Today the National Labor Relations Board convened a two-day public hearing on its proposed “ambush election” rule, noticed earlier this year to demonstrate its supposed commitment to transparency and fair review. This is the recycled rule—previously rejected by a Federal Appeals’ Court—which would shorten the timeframe, to as few as 10-14 days, in which a union election can take place after a petition is filed. The rule would also prohibit certain challenges employers can currently make prior to the election and would also allow the union to receive employees’ private information, such as personal email addresses and home addresses and telephone numbers. It’s patently obvious that this rule is an attempt to stack the deck in favor of the radical agenda we’ve seen out of the NLRB for several years now. While this may be just a “show hearing” for the Board, manufacturers are taking this opportunity to again raise our voice in dissent – because ambush elections are as damaging as they sound.
The NAM will present on two topics tomorrow and stress that by “compressing the timeframe for a representation election, the proposed rules would eviscerate the right of employees to make an informed exercise of their rights, as well as impair the employers’ rights to communicate their position to employees.” The rule would also “chill the free, uninhibited, robust debate regarding the issue of unionization contemplated by Congress enacting the NLRA.” The NAM will also point that requiring employers provide certain confidential information, such as personal email addresses, telephone numbers, home addresses, and work shift information will “provide a wealth of information rendering employees vulnerable to harassment or worse. Providing such information without safeguards exposes both the employee and employer to risk.”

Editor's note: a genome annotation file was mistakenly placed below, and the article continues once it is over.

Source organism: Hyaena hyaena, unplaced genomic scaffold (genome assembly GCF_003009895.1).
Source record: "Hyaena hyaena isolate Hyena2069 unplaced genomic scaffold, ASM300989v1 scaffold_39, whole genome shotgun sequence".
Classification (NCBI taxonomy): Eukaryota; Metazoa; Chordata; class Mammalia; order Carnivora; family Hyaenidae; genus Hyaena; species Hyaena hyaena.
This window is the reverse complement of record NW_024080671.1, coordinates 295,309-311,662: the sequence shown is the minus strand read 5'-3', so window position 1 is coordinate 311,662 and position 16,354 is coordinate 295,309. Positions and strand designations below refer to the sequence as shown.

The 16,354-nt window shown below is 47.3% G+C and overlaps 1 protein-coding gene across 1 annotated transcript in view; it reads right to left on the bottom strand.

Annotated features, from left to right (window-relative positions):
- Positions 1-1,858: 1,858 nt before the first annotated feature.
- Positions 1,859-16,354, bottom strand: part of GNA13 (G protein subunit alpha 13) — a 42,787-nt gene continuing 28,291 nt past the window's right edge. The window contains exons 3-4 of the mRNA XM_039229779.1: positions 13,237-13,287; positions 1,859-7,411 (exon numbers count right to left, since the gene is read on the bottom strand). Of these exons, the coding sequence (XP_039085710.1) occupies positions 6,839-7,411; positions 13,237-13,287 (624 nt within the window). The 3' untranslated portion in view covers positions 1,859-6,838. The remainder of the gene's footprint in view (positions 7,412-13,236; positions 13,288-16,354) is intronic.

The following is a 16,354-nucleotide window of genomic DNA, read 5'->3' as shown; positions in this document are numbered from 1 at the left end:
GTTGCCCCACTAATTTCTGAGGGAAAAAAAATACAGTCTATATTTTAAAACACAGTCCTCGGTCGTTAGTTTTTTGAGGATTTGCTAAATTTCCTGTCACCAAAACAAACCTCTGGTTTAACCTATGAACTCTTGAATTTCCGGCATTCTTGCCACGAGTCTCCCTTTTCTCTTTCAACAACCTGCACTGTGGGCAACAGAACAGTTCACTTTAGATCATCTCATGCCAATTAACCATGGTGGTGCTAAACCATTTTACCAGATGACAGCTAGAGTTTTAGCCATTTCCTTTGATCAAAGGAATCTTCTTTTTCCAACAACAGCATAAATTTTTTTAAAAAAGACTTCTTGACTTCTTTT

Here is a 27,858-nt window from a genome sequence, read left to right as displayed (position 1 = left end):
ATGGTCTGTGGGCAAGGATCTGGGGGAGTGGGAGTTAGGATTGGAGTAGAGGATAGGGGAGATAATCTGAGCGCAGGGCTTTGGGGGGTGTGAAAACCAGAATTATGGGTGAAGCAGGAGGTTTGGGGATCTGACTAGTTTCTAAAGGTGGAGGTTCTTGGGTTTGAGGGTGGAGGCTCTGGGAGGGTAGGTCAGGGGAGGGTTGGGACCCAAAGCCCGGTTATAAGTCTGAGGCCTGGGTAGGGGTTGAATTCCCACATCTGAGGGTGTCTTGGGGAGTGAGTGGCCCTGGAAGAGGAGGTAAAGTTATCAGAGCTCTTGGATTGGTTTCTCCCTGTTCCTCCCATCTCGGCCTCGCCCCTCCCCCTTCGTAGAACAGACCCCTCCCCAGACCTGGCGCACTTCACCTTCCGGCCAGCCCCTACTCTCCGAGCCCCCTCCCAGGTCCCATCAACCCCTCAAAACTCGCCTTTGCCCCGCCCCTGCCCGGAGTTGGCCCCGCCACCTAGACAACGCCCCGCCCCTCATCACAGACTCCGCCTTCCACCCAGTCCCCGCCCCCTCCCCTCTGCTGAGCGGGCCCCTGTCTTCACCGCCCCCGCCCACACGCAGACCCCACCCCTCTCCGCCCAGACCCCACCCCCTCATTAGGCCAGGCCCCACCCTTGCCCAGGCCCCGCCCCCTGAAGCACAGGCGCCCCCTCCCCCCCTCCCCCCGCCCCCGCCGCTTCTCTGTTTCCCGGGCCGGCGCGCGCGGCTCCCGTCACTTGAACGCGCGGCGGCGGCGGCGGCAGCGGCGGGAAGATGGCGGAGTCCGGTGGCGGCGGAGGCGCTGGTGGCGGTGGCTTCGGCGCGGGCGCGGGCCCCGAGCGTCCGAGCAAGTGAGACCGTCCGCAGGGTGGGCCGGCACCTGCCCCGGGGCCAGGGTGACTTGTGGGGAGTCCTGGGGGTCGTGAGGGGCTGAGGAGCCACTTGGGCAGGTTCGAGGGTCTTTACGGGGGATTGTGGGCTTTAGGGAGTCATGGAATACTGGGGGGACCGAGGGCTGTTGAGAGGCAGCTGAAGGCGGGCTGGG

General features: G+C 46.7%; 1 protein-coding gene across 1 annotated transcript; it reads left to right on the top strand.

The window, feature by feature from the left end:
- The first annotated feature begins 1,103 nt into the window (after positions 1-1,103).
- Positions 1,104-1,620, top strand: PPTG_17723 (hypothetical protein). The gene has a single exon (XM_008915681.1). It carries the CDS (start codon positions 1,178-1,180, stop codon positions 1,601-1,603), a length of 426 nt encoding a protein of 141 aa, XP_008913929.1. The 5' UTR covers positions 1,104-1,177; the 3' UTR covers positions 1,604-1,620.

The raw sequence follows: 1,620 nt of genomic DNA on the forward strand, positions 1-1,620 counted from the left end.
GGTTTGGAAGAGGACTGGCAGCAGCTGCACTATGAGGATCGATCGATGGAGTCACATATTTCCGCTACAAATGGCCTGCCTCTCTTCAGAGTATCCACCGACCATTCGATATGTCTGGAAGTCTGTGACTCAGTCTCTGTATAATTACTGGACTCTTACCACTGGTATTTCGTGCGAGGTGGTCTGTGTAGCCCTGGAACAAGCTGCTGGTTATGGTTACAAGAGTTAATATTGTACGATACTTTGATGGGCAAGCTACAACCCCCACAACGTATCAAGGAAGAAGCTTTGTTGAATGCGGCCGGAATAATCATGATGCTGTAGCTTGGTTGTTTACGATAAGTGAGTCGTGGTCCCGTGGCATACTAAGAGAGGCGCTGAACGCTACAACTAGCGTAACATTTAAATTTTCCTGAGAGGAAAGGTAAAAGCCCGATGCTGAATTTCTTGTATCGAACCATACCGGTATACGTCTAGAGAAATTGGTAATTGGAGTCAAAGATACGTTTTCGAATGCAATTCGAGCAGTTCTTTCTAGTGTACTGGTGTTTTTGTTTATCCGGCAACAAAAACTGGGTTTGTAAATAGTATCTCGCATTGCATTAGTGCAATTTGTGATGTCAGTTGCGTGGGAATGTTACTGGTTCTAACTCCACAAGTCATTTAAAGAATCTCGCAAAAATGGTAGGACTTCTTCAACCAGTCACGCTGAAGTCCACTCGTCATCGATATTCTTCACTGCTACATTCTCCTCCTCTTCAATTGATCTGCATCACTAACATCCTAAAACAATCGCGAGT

While the idea of having this public hearing on its face would fit the definition of an open and transparent government rulemaking process, the hearing itself is more reminiscent of other public “hearings,” which have been held lately. Hearings where only one side is permitted to ask questions and presenters are limited to a mere five minutes to present one particular aspect of the proposed rule, rather than the rule as a whole. In the end, it is hard to believe this hearing is anything more than checking the transparency box for the Board. The reality is, employers should be preparing for an ambush election – and the Board should prepare for a fight.